Programming: Research led to the programming of both Grossology and Bond. In the case of Grossology the Science Museum actively sought an interactive and educational product for children. Bond, James Bond was what the public had asked for. Without the research platform the Science Museum would probably have turned them both down. Once programmed, the museum sought to integrate the exhibitions as far as possible into the “core” of the museum’s product. This manifests itself in education events and events for children referring to other areas of the museum. The marketing campaigns for Grossology and Bond have successfully driven visitors and delivered museum objectives by focusing advertising and PR messages to deliver against visitor throughput, commercial objectives and visit dynamics. Grossology and Bond have delivered a broader audience in geographic, demographic and socio-economic terms than traditionally achieved. Both exhibitions attracted a large number of incremental visitors (specifically to see one of the exhibitions) Grossology 125,000, and Bond, James Bond 195,000 which amounted to 15% of the total number of visitors through the museum during the period. The marketing activity had an impact on commercial success by actively targeting off-peak visits through the timing of advertising, tourist activity and third party promotional activity.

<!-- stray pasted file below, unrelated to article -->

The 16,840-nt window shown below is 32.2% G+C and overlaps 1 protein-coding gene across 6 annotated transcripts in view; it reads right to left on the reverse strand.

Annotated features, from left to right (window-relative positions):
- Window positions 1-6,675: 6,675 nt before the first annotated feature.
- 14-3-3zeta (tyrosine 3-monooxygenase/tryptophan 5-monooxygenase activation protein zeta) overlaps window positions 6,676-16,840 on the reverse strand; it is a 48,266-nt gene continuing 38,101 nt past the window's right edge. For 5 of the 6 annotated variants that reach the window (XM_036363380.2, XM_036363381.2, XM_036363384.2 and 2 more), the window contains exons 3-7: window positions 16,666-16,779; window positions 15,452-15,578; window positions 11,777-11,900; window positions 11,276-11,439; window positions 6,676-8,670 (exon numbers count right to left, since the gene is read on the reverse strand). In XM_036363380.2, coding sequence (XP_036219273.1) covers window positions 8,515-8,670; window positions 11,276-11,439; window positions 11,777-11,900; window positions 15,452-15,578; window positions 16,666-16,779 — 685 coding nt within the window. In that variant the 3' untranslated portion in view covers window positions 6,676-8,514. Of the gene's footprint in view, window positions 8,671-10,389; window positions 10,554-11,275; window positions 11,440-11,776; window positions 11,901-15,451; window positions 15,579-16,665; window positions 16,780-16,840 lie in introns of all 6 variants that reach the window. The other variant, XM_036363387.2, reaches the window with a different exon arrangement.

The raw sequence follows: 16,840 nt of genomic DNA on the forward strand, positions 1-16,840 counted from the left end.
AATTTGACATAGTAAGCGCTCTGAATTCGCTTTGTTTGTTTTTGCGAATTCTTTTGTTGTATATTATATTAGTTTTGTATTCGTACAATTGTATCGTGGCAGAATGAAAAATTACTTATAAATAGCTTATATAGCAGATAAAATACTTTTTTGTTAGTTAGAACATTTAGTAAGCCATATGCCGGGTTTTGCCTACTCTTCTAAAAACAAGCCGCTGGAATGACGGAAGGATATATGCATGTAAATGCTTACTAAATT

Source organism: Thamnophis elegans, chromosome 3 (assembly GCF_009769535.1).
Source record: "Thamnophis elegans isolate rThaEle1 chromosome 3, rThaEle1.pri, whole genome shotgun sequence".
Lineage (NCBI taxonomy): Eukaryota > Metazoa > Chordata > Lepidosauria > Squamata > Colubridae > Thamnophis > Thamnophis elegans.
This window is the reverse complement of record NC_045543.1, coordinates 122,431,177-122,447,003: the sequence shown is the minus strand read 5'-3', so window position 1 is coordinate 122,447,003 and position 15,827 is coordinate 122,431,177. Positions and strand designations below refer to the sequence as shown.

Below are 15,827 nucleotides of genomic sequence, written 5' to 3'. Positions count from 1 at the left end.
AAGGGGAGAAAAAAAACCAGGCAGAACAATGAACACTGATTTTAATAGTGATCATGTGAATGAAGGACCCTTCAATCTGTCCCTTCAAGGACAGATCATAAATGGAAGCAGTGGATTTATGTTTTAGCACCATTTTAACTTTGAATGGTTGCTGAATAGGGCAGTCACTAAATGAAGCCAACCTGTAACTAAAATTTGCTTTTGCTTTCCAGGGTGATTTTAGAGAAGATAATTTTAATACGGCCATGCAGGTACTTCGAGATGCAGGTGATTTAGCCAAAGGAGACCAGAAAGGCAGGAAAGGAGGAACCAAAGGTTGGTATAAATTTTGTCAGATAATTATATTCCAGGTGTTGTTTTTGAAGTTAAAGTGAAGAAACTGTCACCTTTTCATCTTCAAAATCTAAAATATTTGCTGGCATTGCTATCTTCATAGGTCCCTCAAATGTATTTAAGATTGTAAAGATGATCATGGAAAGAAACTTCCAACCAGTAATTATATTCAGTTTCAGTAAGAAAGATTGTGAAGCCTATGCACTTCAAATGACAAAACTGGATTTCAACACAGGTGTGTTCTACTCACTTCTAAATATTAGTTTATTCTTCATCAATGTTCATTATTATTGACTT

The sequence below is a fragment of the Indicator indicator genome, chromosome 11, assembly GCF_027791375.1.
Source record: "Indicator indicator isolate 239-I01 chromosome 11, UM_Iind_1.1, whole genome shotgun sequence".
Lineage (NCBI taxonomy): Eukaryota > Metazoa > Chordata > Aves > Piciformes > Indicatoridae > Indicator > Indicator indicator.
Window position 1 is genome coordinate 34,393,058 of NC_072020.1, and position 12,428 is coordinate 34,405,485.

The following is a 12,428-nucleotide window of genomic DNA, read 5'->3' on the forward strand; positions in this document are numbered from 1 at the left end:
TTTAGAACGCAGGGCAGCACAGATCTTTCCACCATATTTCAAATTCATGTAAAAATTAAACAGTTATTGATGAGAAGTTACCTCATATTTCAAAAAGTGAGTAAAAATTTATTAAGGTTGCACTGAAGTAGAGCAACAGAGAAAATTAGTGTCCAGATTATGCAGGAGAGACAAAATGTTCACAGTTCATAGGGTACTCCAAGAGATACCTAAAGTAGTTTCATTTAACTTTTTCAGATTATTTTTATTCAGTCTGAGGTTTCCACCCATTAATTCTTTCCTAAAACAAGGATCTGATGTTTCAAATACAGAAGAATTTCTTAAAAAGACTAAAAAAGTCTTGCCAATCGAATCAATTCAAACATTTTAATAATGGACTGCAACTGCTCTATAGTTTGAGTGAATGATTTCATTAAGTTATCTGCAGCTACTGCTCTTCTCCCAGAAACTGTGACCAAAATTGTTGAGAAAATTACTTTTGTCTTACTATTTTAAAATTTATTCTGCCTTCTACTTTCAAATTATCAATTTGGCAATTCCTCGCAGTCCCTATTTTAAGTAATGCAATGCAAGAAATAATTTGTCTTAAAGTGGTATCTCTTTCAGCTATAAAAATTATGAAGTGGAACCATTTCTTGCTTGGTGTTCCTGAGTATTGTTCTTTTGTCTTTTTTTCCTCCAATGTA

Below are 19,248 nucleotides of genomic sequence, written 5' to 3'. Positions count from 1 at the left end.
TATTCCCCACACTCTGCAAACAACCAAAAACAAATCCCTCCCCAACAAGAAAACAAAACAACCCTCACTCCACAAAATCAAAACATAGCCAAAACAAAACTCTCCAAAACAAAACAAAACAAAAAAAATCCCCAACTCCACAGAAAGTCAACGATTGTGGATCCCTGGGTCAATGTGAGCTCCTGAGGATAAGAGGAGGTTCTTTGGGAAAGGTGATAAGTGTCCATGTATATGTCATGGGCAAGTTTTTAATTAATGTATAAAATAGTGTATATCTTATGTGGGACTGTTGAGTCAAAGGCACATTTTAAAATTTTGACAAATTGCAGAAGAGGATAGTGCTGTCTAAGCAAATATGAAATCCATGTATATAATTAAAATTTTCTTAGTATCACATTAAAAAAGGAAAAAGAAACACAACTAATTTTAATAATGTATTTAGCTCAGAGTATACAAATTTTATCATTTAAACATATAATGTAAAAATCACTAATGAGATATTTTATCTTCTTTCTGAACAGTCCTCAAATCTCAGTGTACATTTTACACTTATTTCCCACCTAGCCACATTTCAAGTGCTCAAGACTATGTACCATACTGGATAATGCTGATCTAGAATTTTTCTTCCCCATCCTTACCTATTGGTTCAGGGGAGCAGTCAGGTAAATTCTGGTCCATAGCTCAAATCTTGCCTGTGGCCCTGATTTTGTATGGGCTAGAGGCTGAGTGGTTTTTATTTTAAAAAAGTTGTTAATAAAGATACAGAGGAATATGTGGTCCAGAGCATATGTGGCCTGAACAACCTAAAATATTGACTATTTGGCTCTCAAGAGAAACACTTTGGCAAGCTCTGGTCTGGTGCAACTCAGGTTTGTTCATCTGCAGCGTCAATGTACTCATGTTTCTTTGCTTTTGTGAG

Third party promotional activity has been particularly important. Grossology achieve promotional relationships with McDonalds, Cub Scouts, women’s magazines, Daily Mail, libraries, local and regional media. Bond, James Bond built partnerships with Kodak, British Airways, Warner Village Cinemas, Classic FM, Total Garages, student groups and local and regional media. Visitors have also spent time in other areas of the museum. The Grossology visitor’s average dwell time was around 115 minutes, 75 of which were spent in the exhibition. With Bond, James Bond, the average dwell time was 150 minutes, 105 of which were in the exhibition.
In terms of evaluation, Grossology was well received.
Andrew Williamson has been Head of Marketing & Communications at the Science Museum since December 2001. He has a broad marketing background gained within a variety of sectors, ranging from fmcg to financial services, utilities and strategic consultancy. He has a very simple view of marketing, that it is the “commercial application of common sense”. He began his career at Nestle joining their graduate programme in 1985 and gained invaluable experience working on brands such as MilkyBar and Libby’s Fruit Juices. Nestle provided a genuinely full marketing mix training but not wanting to become a Nestle clone Andrew moved into financial services in 1988, first to Access (credit cards), where he was responsible for the re-launch of the credit card (killing off “flexible friend” in the process), then to Alliance & Leicester as Product Manager Credit Cards and then Marketing Manager Savings and Investments. He worked at Alliance & Leicester until moving to London Electricity as Channel and Affinity Manager in 1995, in the run up to a competitive utilities market. Andrew left London Electricity in 1998 to set up Marketing Meridian, a strategic marketing consultancy, and worked with clients as diverse as American Express, Scottish Courage, Eastern Energy and United Racecourses. From there it was a short hop to the Science Museum and his current role as Head of Marketing & Communications.